Plastic bottles trash Miami Beach’s deal with Coca-Cola

The city of Miami Beach is breaking up with Coca-Cola, rejecting a $4 million, 10-year sponsorship deal with the soft drink company.

Negotiations hit a roadblock because of all the plastic packaging that came attached to the contract.

The historic North Beach Bandshell knows how to throw a party. It’s not only recognized as one of the region’s best live music venues, but it was also recently named by Timeout.com as the sustainable venue of the year.

“A lot of that has really started with our ability to reduce waste at this facility,” said Benton Galgay, deputy director of the Rhythm Foundation, which has been producing concerts exclusively at the Bandshell since 2015, priding itself in never using plastic when offering food and drink.

With one glaring exception: The bottle of water.

That’s because, for the past 10 years, Coca-Cola has been the exclusive non-alcoholic beverage sponsor of the city of Miami Beach, which means all concession venues on city-owned property can only sell Coca-Cola products, and Coca-Cola is only offering them in plastic bottles.

“Nothing but Dasani,” Galgay said, noting that the Coke-owned water only comes to them in plastic bottles despite them asking for aluminum cans.

“Unfortunately, Coca-Cola is unwilling to give us the products that they already manufacture in aluminum, despite the fact that they already make these products in aluminum and are available for sale,” said Dave Doebler, an eco-activist who is the former chair of the Miami Beach Sustainability Committee.

He has been tracking this issue for the past five years, waiting for the city’s contract with Coca-Cola to expire. Now it has, and Doebler says the proposed renewal is bad for the beach.

“The current contract is going to deposit 25 million single-use plastic beverage bottles onto our city and our beaches,” he said.

Plastic pollution is one of the biggest threats to our ecosystem. Less than 9% of all plastics are ever recycled.

“When we do cleanups, we pick up 200, 300 single-use plastic bottles,” said Doebler, who is also co-founder of VolunteerCleanUp.org. “The bottle caps, the wrappers, and then those little rings that are on the plastic bottles. And so we pick up thousands of these every year.”

Still, Coca-Cola refused to take plastic packaging off the table, so the city just tabled Coca-Cola.

“I feel that we want to go more towards the sustainable route, something more aligned with our values as to the environment and more of a plastic-free future,” Commissioner Alex Fernandez said at a commission meeting last week.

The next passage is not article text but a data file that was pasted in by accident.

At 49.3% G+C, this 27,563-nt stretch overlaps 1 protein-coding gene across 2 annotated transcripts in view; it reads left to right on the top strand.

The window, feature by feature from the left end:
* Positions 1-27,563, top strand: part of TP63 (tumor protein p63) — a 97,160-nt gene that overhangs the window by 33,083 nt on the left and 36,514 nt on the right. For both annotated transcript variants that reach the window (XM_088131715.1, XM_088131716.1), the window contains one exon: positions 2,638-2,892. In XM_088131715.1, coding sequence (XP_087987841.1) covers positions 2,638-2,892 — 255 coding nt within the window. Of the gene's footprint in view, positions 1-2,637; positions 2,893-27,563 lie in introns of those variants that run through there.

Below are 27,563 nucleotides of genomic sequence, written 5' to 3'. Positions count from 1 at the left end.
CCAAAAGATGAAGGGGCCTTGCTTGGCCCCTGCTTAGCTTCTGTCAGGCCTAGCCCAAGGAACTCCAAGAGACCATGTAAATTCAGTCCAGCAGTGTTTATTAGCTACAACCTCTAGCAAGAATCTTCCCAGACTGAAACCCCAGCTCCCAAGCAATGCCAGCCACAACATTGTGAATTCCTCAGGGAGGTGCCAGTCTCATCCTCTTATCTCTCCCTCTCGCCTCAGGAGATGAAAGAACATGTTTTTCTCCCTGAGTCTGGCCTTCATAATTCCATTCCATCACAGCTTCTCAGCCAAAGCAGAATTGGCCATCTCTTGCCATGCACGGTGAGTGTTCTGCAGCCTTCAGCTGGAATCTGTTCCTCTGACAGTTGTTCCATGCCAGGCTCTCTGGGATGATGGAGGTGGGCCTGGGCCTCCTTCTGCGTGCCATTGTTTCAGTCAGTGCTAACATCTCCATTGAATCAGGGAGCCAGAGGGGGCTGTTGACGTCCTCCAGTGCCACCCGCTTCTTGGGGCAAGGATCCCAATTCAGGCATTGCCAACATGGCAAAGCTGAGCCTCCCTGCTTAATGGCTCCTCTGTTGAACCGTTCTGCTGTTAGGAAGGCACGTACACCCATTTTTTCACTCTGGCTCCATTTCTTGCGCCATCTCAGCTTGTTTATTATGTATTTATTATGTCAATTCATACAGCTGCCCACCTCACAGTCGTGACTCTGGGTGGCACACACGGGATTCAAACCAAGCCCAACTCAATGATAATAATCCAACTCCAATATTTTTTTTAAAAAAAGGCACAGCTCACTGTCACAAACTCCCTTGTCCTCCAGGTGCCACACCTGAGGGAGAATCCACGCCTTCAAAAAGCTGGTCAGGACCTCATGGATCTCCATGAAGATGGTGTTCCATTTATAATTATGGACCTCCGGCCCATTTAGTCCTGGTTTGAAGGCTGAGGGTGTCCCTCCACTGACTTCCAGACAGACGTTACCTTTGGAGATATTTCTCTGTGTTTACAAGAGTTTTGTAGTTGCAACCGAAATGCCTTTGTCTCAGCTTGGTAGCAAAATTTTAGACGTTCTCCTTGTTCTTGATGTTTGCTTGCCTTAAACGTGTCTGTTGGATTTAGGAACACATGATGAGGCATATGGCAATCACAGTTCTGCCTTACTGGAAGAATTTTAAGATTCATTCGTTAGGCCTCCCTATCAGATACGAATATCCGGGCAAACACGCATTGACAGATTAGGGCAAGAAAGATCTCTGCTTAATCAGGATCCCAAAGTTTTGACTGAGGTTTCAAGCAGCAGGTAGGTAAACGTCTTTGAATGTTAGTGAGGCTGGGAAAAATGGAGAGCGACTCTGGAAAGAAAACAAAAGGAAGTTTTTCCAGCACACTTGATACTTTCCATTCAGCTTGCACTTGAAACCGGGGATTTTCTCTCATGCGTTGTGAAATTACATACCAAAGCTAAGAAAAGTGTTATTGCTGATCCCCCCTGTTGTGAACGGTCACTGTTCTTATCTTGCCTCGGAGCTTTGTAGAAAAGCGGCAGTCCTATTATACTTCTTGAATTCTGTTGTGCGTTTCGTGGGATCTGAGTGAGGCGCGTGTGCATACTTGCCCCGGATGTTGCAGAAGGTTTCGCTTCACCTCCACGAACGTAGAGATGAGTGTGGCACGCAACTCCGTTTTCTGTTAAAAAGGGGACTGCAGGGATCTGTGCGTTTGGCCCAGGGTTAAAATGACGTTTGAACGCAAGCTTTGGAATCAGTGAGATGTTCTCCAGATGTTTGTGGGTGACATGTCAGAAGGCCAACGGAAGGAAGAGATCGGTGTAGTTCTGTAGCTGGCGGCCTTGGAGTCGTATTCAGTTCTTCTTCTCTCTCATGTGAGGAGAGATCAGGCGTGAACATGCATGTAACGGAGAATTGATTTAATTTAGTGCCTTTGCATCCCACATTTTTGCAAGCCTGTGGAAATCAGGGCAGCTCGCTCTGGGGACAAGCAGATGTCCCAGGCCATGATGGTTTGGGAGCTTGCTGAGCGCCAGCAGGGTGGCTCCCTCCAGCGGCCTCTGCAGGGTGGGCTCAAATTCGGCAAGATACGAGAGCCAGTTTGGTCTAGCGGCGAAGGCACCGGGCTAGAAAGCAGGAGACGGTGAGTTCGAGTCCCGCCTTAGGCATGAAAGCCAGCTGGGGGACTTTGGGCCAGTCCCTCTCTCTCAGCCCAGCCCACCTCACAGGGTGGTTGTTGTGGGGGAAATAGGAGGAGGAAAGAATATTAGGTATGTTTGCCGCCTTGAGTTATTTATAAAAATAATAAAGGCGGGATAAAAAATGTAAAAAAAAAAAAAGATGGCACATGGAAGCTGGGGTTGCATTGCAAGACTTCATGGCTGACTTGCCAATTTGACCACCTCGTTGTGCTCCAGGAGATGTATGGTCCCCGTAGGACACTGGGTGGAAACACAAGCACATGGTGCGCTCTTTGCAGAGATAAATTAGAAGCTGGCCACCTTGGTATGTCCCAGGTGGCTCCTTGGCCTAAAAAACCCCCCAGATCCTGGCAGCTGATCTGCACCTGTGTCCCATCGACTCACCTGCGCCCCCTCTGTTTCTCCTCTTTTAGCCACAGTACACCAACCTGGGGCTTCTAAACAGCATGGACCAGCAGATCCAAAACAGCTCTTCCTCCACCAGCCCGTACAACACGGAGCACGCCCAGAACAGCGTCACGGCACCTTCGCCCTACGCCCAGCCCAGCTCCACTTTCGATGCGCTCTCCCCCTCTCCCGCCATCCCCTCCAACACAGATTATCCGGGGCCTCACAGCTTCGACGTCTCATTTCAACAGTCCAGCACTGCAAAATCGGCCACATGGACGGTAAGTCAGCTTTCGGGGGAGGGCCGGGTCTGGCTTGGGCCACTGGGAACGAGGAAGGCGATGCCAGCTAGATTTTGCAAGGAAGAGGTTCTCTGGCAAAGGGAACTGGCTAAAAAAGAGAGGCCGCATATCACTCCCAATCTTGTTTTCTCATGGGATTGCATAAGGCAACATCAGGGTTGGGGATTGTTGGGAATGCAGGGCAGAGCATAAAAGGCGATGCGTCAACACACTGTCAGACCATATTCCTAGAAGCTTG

The commissioners ultimately voted to end negotiations with the soft drink giant.

“I just think that the contract wasn’t good enough for Miami Beach,” Commissioner David Richardson said. “The one thing was just all the plastic. We don’t really need all of that.”

The city will now go month to month with Coke while it explores other partnerships that are more in line with the plastic-free initiative the city launched in 2018.

“I think what we want is that we want our city and our partners to set examples for everybody else,” Mayor Dan Gelber said.

For Doebler, it is an opportunity to finally get this right for Miami Beach and its residents.

“We just need to change the packaging,” he said. “This is not an anti-Coca-Cola initiative. This is an anti-plastic initiative, and Coca-Cola needs to become a better corporate citizen.”

And for Galgay, a new beverage partnership without all the plastic is music to his ears.

“As a member of the plastic-free Miami Beach community, I think that we should have the right to refuse the service of products that are not plastic-free,” he said. “To make sure what we’re doing has a zero or positive impact on the area surrounding us.”

Local 10 News reached out to various reps for Coca-Cola who declined to be a part of the story, saying they do not comment on ongoing contract negotiations.

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